A U.S. commander said Tuesday he is “deeply ashamed” by the Marine killings of Afghan civilians in March and reported that the American military has made condolence payments to their families.

“Today we met with the families of those victims: 19 dead and 50 injured,” said Col. John Nicholson, commander of the 3rd Brigade, 10th Mountain Division, deployed in eastern Afghanistan. “We made official apologies on the part of the U.S. government” and payments of about $2,000 for each death. (AP via USA Today)

Old news, but I only came to learn of it during my commute back from work on NPR two days ago. Turns out the U.S. military makes condolences payments — officially called “solatia” payments (unofficially also “martyr” payments) — to the families of those accidentally killed during combat fire.

The Pentagon has set $2,500 as the highest individual sum that can be paid. Most death payments remain at that level, with a rough sliding scale of $1,000 for serious injury and $500 for property damage. Beginning in April of last year, payments of up to $10,000 were possible for “extraordinary cases” but only with a division commander’s authorization.

The report, titled The Department of Defense’s Use of Solatia and Condolence Payments in Iraq and Afghanistan (pdf),” offers a particularly coldblooded example of how payments are estimated, drawn from CERP‘s operating procedures: “Two members of the same family are killed in a car hit by U.S. forces. The family could receive a maximum of $7,500 in CERP condolence payments ($2,500 for each death and up to $2,500 for vehicle damage).”(WaPo, 06/18/07)

Some pics of these condolences payments being made from this article that makes it sound okay:

I’m frankly at loss for words. Can’t figure out what aspect to begin commenting on first. I don’t believe monetary apology to be valid after any wrongdoing. But let’s suppose that your life situation is desperate, and you make the trip to the official place to get ‘reimbursed,’ how far does $2,500 really go? Take any of the following scenario for instance, what do you suppose the money given to the victim’s family could most effectively be used for?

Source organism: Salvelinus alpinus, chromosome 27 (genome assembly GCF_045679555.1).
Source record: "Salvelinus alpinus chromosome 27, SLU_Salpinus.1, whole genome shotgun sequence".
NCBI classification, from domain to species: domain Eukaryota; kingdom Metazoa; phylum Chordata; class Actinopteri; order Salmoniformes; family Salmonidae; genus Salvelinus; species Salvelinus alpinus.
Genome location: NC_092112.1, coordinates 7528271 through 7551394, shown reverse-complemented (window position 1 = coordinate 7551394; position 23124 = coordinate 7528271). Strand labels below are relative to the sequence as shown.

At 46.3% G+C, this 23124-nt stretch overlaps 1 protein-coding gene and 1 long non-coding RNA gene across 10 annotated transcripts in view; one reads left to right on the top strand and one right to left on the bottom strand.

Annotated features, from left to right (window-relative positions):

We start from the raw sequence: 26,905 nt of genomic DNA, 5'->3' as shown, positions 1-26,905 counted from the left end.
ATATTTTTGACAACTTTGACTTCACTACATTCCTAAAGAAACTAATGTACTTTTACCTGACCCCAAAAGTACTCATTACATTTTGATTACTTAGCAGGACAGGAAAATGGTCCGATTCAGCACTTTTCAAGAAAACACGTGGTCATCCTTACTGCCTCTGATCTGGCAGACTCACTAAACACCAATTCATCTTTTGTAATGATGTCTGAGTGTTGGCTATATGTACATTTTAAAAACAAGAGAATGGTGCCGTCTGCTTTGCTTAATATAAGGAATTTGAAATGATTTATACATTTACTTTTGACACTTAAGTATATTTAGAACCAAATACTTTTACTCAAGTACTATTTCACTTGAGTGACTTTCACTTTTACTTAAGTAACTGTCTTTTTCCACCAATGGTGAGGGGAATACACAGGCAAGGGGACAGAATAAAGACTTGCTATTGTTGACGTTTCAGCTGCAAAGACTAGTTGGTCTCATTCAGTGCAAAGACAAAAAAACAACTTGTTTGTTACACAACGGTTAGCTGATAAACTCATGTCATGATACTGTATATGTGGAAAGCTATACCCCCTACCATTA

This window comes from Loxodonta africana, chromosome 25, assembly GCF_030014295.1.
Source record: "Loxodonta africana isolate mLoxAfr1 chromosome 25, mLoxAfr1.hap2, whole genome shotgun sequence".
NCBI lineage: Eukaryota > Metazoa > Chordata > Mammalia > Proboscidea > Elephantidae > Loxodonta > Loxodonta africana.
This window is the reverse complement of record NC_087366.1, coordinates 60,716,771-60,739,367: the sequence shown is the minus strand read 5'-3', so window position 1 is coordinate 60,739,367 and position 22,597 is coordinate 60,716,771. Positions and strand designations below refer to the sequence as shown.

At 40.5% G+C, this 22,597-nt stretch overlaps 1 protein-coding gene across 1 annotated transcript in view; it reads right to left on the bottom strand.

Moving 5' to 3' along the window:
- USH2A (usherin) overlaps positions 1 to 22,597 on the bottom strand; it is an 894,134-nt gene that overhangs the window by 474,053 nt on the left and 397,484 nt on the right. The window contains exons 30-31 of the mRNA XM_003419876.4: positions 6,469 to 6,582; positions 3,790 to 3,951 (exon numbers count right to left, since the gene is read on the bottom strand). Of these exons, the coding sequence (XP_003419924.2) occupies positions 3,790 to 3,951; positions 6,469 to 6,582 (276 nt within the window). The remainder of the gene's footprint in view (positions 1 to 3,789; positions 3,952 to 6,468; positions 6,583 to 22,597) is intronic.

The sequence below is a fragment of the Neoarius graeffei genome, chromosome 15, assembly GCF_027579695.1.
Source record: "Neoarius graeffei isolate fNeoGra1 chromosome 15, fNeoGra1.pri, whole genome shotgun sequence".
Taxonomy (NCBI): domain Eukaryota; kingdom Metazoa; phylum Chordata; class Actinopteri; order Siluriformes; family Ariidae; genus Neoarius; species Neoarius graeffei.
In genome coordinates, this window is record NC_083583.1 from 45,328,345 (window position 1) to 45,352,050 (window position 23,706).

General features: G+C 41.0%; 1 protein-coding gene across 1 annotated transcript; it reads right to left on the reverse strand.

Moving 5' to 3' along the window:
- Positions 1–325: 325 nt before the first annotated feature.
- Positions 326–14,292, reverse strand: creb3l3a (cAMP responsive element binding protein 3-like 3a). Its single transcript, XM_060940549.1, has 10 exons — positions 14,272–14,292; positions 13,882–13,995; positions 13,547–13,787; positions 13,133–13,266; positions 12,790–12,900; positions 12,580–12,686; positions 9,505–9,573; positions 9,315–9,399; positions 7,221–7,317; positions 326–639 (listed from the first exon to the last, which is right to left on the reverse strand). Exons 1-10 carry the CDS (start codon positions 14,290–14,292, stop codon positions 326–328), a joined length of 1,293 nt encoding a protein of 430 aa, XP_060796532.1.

Approximately $8,000 was paid by the Pentagon to two children who lost their mother when the taxi in which she was traveling came under fire. The vehicle was said to have run a checkpoint. The children were alongside their mother when she died and were also injured. A measly “condolence” payment of $500 was paid to the family of a deaf man shot outside a museum in Samarra and a larger condolence payment of $2,500 was granted to the parents of a 4-year-old girl who died when a bullet fired from a Humvee struck her.

In what the U.S. military said “negligent fire,” an Iraqi ambulance driver was shot dead on his way to a bomb scene by a coalition soldier. The dead man’s family was paid $2,500. (AmericanFreePres)

Iraq Body Count, a Web site that reputedly maintains most accurate account of casualties of the war, reveals more instances where American military has put a supposedly justified price on lives or limbs lost. Please also read these two articles on the NYT, and listen to a report on NPR to learn more.

Lastly, I don’t mean to compare but, I would like to point out the amount given to the families of victims who lost their lives on the space shuttle Columbia in 2003: $26 million. This is far too sad for me to disrespectfully end the post with the usual clever comment. Because even these families likely are not satisfied, and would much rather have their loved ones returned, instead.

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A Dominican nun, a freelance writer and a principal of a prestigious school founded the International Community School in DeKalb County, Georgia to address the cultural and language barrier that many children of the refugee immigrants faced after arriving there in the late 1990’s.